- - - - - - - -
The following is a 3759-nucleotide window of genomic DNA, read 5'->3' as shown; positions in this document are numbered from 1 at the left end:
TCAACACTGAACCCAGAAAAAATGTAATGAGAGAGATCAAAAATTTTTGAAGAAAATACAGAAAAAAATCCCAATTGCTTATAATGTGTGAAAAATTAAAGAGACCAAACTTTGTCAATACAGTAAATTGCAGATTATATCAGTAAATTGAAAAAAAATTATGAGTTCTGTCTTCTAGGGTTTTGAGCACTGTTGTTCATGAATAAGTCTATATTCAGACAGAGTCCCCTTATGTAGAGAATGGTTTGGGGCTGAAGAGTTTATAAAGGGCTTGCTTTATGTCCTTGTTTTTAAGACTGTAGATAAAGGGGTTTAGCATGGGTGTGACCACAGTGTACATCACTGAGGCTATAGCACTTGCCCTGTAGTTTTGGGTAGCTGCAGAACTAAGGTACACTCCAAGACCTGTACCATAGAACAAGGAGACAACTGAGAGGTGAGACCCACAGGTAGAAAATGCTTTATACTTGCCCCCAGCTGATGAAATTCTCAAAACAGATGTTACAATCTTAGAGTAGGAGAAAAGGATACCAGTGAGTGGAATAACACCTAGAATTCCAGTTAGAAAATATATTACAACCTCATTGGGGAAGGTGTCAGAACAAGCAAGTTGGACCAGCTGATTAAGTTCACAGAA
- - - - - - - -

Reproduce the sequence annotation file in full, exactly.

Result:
The following is a 3759-nucleotide window of genomic DNA, read 5'->3' as shown; positions in this document are numbered from 1 at the left end:
TCAACACTGAACCCAGAAAAAATGTAATGAGAGAGATCAAAAATTTTTGAAGAAAATACAGAAAAAAATCCCAATTGCTTATAATGTGTGAAAAATTAAAGAGACCAAACTTTGTCAATACAGTAAATTGCAGATTATATCAGTAAATTGAAAAAAAATTATGAGTTCTGTCTTCTAGGGTTTTGAGCACTGTTGTTCATGAATAAGTCTATATTCAGACAGAGTCCCCTTATGTAGAGAATGGTTTGGGGCTGAAGAGTTTATAAAGGGCTTGCTTTATGTCCTTGTTTTTAAGACTGTAGATAAAGGGGTTTAGCATGGGTGTGACCACAGTGTACATCACTGAGGCTATAGCACTTGCCCTGTAGTTTTGGGTAGCTGCAGAACTAAGGTACACTCCAAGACCTGTACCATAGAACAAGGAGACAACTGAGAGGTGAGACCCACAGGTAGAAAATGCTTTATACTTGCCCCCAGCTGATGAAATTCTCAAAACAGATGTTACAATCTTAGAGTAGGAGAAAAGGATACCAGTGAGTGGAATAACACCTAGAATTCCAGTTAGAAAATATATTACAACCTCATTGGGGAAGGTGTCAGAACAAGCAAGTTGGACCAGCTGATTAAGTTCACAGAA